Date Presented 04/02/2022

Lymphedema affects 65% of women with breast cancer. Self-management programs (SMPs) are used to manage lymphedema. The study explored the effect of the Remotivation Process on the motivation of 12 women to perform an SMP every day. It was provided through a telehealth platform. Analysis showed significant change in motivation and outcome measures. This study found that the Remotivation Process is a potentially useful OT intervention to address the motivational needs of women with lymphedema.

Primary Author and Speaker: Kaye Rubio

Contributing Authors: Patricia Bowyer, Vidya Pingale, Sherry Hite, Gayle Hersch, Christine Raber, Wyona Freysteinson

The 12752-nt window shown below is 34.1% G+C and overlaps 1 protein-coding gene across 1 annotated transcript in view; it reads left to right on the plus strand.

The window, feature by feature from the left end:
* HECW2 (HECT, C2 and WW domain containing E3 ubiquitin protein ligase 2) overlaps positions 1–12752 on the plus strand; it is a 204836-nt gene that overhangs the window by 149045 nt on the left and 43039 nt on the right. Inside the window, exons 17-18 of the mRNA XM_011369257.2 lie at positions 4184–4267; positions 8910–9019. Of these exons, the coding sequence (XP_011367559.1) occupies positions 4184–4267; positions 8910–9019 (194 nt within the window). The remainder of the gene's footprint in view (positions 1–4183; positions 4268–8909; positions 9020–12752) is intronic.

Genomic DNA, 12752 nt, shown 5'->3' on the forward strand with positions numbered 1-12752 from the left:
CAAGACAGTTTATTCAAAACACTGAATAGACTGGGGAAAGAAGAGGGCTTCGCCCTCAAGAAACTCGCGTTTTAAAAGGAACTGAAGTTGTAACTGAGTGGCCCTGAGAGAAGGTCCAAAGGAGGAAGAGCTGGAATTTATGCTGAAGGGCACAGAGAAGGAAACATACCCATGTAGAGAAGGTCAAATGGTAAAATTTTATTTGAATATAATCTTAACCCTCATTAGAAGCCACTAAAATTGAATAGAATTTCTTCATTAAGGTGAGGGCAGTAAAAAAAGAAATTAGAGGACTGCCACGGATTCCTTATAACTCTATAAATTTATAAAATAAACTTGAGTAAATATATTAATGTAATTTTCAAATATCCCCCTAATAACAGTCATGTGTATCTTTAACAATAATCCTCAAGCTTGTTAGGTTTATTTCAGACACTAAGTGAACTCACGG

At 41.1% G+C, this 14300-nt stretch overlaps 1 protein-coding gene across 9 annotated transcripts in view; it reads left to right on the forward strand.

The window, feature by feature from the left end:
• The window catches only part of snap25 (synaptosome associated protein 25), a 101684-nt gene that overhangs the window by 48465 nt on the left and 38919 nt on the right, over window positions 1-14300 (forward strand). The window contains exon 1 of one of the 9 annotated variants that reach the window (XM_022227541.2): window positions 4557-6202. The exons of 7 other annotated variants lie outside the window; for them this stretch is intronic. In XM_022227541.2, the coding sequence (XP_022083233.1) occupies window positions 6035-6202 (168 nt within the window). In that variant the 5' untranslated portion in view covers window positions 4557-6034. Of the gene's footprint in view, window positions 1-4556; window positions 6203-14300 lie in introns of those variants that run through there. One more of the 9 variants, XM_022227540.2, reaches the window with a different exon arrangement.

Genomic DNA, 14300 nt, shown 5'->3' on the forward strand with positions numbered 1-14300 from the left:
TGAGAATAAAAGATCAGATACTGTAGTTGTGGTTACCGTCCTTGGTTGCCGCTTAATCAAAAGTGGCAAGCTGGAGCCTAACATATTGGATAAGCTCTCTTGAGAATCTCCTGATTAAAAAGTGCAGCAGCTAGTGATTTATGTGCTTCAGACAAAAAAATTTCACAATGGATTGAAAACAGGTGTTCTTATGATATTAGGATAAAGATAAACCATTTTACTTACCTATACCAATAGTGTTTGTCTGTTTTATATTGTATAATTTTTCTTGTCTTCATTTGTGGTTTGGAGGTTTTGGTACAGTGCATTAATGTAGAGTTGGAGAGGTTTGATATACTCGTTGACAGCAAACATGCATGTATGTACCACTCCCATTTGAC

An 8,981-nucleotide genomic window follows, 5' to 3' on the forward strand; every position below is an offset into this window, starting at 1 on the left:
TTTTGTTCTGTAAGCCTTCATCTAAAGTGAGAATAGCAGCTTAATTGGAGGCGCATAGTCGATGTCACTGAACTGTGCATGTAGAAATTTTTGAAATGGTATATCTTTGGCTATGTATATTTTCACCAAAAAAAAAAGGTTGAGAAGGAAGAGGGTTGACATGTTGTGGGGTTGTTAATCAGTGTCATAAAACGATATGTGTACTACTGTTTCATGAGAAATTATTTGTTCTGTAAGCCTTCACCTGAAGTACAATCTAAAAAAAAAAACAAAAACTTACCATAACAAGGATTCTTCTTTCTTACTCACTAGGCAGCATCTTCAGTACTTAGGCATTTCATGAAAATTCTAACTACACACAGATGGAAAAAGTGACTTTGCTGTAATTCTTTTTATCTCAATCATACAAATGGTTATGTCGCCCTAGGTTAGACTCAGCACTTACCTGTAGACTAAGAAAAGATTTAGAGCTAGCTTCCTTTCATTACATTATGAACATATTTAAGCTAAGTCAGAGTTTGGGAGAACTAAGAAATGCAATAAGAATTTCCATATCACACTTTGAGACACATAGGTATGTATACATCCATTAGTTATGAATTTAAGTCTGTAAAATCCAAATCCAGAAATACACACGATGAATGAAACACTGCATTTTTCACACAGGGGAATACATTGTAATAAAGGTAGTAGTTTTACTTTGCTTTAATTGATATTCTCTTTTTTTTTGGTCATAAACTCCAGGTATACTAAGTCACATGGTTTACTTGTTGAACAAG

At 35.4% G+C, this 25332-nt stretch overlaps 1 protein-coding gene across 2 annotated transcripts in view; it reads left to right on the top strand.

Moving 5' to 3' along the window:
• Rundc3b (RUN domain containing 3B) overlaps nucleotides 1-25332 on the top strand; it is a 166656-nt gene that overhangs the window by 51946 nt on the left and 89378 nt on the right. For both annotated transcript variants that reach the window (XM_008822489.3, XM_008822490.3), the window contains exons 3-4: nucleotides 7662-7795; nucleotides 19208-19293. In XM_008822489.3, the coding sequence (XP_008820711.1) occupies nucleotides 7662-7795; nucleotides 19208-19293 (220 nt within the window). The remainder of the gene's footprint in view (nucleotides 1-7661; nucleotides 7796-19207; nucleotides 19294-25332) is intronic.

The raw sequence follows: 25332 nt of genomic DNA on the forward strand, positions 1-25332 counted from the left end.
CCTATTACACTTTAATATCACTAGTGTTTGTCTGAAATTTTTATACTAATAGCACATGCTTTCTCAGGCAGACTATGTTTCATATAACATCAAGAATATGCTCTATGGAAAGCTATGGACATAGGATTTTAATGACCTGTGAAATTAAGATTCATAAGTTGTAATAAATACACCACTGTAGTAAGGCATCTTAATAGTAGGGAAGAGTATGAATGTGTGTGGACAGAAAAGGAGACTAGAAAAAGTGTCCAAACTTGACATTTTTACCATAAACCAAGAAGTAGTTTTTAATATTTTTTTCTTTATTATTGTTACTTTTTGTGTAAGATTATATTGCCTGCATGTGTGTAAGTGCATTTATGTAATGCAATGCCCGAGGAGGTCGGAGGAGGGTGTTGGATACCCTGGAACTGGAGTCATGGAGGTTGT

Lymphedema affects up to 65% of women with breast cancer. It affects occupational performance, emotional well-being, and quality of life. Self-Management Programs (SMP) are used as long-term management of breast cancer-related lymphedema (BCRL). Motivation is a key element in performing the SMP daily. The Remotivation Process is an occupational therapy intervention grounded in the Model of Human Occupation. This study aimed to provide evidence for the use of the Remotivation Process to enhance motivation and engagement in SMP. The study design was a mixed-methods concurrent triangulation involving twelve adult females with unilateral upper extremity BCRL. The Remotivation Process was used as an occupational therapy intervention delivered through a telehealth platform for four weeks with a follow-up discussion through the same platform on the eighth week. The quantitative study used a pretest-posttest single-subject design. The Model of Human Occupation Screening Tool, Volitional Questionnaire, girth measurement, and Lymphedema Quality of Life Inventory were used as outcome measures. The participants were clients referred for occupational therapy at a large metropolitan hospital. Data were analyzed using non-parametric methods due to the small sample size. The qualitative study provided insight into the participants’ own interpretation of the effect of the Remotivation Process. It followed descriptive phenomenology based on Husserl’s tradition of scientific inquiry (Corby, Taggart, & Cousins, 2015). Participants were recruited using the purposeful sampling strategy. Six of the twelve participants agreed to be interviewed during the fourth week using the same telehealth platform. Qualitative analysis followed the steps outlined by Amadeo Giorgi (Giorgi, 2009). Trustworthiness strategies include included triangulation, bracketing, member checking, and peer examination. The quantitative analysis showed significant differences in the pretest and posttest scores in the Model of Human Occupation Screening Tool, Volitional Questionnaire, and girth measurement. The qualitative findings also reflected these improvements in occupational performance, motivation, and physical manifestation of lymphedema. The integration of the qualitative and quantitative findings suggested that the participants became more aware of their adherence to the SMP and experienced improved quality of life after the intervention. The improvement in outcome measures may be a reflection of improved motivation to perform the SMP every day. The participants expressed that the Remotivation Process helped them be mindful of their decision to perform the SMP. In conclusion, occupational therapy has a positive impact on the motivational needs of breast cancer survivors with the chronic condition of BCRL because of the profession’s holistic approach. Adherence to the SMP may facilitate improvement in BCRL, which provides a positive experience that further motivates the person to continue to perform the SMP. The Remotivation Process is one of the MOHO protocols of intervention that can be used to support motivation to adhere to the SMP. The combined qualitative and quantitative findings imply that the Remotivation Process can be a potentially useful occupational therapy intervention that addresses the motivation even when delivered through a telehealth format. It can be used to identify the motivational problems of women with BCRL that hinder adherence to the SMP. The identification of these motivation problems can enable the occupational therapist to create an individualized approach to facilitate motivation.


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